Wurtz, 2013: "Adding corollary discharge to motor computations for action and perception"

[From MK (2014.12.29.1430 CET)]

Corollary discharges, visual stability and 'eye location' in primates.
The pay-off starts just before the 18 minute mark, but you probably
want to watch the whole thing if the topic is your thing. Intro by
Bizzi.

"The annual McGovern Institute symposium took place on May 8, 2013 and
featured nine talks on the subject of motor control and the motor
cortex. In this video, Bob Wurtz of the NIH presents his talk,
entitled “Adding corollary discharge to motor computations for action
and perception.�?"

http://mcgovern.mit.edu/news/videos/bob-wurtz-2013-mcgovern-institute-symposium/

"But you know, when you do physiology, you answer the questions that you ask."

M

[From Rick Marken (2014.12.30.1040)]

MK (2014.12.29.1430 CET)--

MK: Corollary discharges, visual stability and 'eye location' in primates.
The pay-off starts just before the 18 minute mark, but you probably
want to watch the whole thing if the topic is your thing.

RM: It's not quite my thing but I know Bill Powers did some modeling
in this area (saccadic image stabilization). I don't think he ever
published anything on it or discussed it on the net but there is
surely some of his work on this in the archives. He discussed it with
me back when we first met -- so the works was probably done in the
late 1970s.

MK: Intro by Bizzi.

RM: Ah, so that's Bizzi. He did the work on deafferented monkeys,
right? I think he still believes that he has shown that behavior is
the control of output; that sensory feedback is not necessary for
behavior. Shows how prominent you can become if you just go with the
flow and do work that purports to show that behavior is computed
output, not controlled input.

Best

Rick

···

"The annual McGovern Institute symposium took place on May 8, 2013 and
featured nine talks on the subject of motor control and the motor
cortex. In this video, Bob Wurtz of the NIH presents his talk,
entitled “Adding corollary discharge to motor computations for action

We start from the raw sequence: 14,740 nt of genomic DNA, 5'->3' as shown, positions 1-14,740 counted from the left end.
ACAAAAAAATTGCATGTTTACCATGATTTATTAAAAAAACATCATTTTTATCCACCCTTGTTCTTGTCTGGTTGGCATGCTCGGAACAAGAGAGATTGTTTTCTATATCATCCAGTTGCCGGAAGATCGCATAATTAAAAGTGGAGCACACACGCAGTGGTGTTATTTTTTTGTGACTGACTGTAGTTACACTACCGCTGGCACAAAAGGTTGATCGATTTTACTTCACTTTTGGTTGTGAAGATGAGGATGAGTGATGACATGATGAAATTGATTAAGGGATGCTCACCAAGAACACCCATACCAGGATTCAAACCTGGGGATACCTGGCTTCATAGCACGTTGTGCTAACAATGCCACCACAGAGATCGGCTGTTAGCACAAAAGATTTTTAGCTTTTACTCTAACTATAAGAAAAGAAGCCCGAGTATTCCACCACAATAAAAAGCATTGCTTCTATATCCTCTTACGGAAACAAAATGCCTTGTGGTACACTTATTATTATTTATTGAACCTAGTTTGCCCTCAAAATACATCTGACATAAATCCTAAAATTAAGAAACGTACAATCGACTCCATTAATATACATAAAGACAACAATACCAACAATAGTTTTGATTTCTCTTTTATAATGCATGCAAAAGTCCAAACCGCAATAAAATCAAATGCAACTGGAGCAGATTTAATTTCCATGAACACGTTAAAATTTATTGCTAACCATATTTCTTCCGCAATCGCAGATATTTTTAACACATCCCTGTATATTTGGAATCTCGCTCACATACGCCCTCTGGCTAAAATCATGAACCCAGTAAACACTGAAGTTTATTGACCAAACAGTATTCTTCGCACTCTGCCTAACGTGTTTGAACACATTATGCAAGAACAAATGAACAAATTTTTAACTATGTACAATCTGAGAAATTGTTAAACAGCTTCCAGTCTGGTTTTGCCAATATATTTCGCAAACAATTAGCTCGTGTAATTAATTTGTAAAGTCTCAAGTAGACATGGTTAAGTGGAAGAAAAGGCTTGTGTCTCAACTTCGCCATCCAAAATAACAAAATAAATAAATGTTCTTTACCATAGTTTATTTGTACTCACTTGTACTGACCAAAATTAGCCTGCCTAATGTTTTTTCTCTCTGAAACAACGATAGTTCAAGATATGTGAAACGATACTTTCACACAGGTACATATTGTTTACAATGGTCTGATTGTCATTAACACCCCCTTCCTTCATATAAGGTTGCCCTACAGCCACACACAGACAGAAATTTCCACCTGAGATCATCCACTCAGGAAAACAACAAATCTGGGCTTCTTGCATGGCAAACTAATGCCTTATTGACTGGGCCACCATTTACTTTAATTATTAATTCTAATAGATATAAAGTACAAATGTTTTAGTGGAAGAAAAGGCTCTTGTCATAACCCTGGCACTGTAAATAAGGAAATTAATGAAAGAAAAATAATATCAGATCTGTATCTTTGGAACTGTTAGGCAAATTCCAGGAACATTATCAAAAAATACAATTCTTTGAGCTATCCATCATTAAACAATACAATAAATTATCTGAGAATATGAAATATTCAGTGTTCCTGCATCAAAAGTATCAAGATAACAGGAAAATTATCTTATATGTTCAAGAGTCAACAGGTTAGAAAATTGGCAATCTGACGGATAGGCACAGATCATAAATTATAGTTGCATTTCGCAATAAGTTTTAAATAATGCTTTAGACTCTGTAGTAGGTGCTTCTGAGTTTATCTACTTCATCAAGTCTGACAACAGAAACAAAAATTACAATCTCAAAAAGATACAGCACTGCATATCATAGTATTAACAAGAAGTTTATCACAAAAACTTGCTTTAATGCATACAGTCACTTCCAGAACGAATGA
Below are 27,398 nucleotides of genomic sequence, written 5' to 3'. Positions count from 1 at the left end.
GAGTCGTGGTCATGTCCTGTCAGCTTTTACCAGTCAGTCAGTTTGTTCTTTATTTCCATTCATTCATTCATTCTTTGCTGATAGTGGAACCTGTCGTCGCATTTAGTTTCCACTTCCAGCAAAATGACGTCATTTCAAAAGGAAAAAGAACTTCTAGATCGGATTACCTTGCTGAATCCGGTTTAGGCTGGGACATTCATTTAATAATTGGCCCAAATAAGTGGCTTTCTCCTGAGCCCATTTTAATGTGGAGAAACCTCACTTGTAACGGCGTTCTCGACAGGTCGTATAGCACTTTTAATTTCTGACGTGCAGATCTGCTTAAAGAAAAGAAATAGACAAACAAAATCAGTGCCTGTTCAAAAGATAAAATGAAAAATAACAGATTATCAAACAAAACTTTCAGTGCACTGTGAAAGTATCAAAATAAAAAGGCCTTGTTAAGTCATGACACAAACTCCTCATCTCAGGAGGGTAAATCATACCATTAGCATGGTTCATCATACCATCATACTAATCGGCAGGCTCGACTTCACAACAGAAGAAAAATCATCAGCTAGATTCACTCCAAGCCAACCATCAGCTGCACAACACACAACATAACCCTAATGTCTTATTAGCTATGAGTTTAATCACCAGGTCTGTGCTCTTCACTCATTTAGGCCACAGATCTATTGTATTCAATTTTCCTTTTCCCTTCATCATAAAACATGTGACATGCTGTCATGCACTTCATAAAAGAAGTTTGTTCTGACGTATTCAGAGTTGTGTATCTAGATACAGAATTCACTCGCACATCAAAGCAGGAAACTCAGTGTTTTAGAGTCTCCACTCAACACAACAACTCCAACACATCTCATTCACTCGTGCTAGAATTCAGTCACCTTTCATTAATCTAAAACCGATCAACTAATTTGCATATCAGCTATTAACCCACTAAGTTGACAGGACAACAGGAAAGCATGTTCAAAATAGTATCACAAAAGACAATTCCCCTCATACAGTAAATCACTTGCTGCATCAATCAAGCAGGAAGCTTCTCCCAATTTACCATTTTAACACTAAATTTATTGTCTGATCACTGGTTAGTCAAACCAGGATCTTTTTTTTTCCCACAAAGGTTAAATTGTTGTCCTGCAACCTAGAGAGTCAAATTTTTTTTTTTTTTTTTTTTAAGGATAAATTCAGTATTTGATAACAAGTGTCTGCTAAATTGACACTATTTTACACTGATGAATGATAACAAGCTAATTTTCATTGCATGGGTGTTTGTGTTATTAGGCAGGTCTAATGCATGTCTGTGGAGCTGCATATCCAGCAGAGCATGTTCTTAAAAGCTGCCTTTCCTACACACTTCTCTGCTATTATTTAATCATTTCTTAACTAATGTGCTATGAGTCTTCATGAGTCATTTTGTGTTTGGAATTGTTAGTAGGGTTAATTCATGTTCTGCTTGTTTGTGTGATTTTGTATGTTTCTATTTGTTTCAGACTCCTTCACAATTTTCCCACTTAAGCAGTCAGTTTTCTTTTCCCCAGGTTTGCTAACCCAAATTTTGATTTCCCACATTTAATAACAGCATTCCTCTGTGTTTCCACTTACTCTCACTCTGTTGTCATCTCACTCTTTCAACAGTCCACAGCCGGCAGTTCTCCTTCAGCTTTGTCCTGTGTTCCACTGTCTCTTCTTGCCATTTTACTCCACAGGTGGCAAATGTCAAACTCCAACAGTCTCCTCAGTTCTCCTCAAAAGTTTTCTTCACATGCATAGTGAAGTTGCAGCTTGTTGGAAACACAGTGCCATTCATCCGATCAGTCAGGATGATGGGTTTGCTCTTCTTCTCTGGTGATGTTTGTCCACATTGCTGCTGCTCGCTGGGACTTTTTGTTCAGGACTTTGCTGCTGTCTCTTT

and perception.�?"

http://mcgovern.mit.edu/news/videos/bob-wurtz-2013-mcgovern-institute-symposium/

"But you know, when you do physiology, you answer the questions that you ask."

M

--
Richard S. Marken, Ph.D.
Author of Doing Research on Purpose.
Now available from Amazon or Barnes & Noble

[From Bruce Abbott (2014.12.31.1000 EST)]

Rick Marken (2014.12.30.1040) --

MK (2014.12.29.1430 CET)--

MK: Corollary discharges, visual stability and 'eye location' in primates.
The pay-off starts just before the 18 minute mark, but you probably
want to watch the whole thing if the topic is your thing.

RM: It's not quite my thing but I know Bill Powers did some modeling in this area (saccadic image stabilization). I don't think he ever published anything on it or discussed it on the net but there is surely some of his work on this in the archives. He discussed it with me back when we first met -- so the works was probably done in the late 1970s.

MK: Intro by Bizzi.

RM: Ah, so that's Bizzi. He did the work on deafferented monkeys, right? I think he still believes that he has shown that behavior is the control of output; that sensory feedback is not necessary for behavior. Shows how prominent you can become if you just go with the flow and do work that purports to show that behavior is computed output, not controlled input.

BA: Yes, Bizzi is one of the researchers who did work on deafferented monkeys (Taub is another). However, he's a proponent of a modified version of the EP hypothesis, called the "alpha" model to distinguish it from Feldman's "lambda" model. Like Feldman's version, it does not rely on inverse kinematics or inverse dynamics to compute the neural signals that generate movement around a joint. In that sense it's closer to Bill Powers' vision than it is to the plan-compute-execute models that some others have proposed.

Bruce

[From Rick Marken (2014.12.31.0930)]

Bruce Abbott (2014.12.31.1000 EST)

BA: Yes, Bizzi is one of the researchers who did work on deafferented monkeys (Taub is another). However, he's a proponent of a modified version of the EP hypothesis, called the "alpha" model to distinguish it from Feldman's "lambda" model. Like Feldman's version, it does not rely on inverse kinematics or inverse dynamics to compute the neural signals that generate movement around a joint. In that sense it's closer to Bill Powers' vision than it is to the plan-compute-execute models that some others have proposed.

RM: I would say that the more correct relationship is that Bizzi and
Feldman's versions of the EP hypothesis and all versions of the
plan-compute-execute model are equally (and infinitely) distant from
Powers' model, just in a different directions. If you ain't
controlling input, you ain't doing PCT (and, I might add, you ain't
able to behave -- produce consistent, pre-selected results, ie.
control -- in a disturbance prone world).

Best

Rick

···

--
Richard S. Marken, Ph.D.
Author of Doing Research on Purpose.
Now available from Amazon or Barnes & Noble